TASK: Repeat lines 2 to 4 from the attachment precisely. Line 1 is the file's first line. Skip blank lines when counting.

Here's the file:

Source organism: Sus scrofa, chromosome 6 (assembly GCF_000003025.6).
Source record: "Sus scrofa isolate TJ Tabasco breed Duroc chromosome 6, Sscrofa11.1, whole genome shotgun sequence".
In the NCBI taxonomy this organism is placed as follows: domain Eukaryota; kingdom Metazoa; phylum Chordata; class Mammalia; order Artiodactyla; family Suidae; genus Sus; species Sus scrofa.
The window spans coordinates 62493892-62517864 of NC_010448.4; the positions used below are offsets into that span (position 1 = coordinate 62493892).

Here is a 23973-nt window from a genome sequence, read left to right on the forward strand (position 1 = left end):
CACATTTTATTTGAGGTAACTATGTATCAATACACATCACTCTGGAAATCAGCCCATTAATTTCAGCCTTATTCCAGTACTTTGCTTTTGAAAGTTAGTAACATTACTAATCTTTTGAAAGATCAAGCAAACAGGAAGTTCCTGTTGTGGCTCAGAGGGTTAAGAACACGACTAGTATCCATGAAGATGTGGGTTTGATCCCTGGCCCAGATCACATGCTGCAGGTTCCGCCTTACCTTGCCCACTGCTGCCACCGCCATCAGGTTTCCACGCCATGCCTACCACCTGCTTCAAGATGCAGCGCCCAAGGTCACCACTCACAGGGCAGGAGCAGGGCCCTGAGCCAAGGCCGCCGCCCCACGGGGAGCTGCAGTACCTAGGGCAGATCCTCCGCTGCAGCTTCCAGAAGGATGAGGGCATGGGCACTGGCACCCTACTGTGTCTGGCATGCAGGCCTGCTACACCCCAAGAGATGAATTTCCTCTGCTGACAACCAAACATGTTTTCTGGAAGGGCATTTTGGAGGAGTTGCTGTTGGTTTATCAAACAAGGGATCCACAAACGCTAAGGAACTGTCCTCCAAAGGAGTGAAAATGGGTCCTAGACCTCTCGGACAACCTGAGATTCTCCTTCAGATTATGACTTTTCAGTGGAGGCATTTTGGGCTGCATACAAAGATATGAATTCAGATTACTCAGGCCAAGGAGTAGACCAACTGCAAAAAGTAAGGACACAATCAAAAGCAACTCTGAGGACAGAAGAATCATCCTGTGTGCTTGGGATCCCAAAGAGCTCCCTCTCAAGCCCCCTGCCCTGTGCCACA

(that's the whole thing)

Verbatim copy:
Source record: "Sus scrofa isolate TJ Tabasco breed Duroc chromosome 6, Sscrofa11.1, whole genome shotgun sequence".
In the NCBI taxonomy this organism is placed as follows: domain Eukaryota; kingdom Metazoa; phylum Chordata; class Mammalia; order Artiodactyla; family Suidae; genus Sus; species Sus scrofa.
The window spans coordinates 62493892-62517864 of NC_010448.4; the positions used below are offsets into that span (position 1 = coordinate 62493892).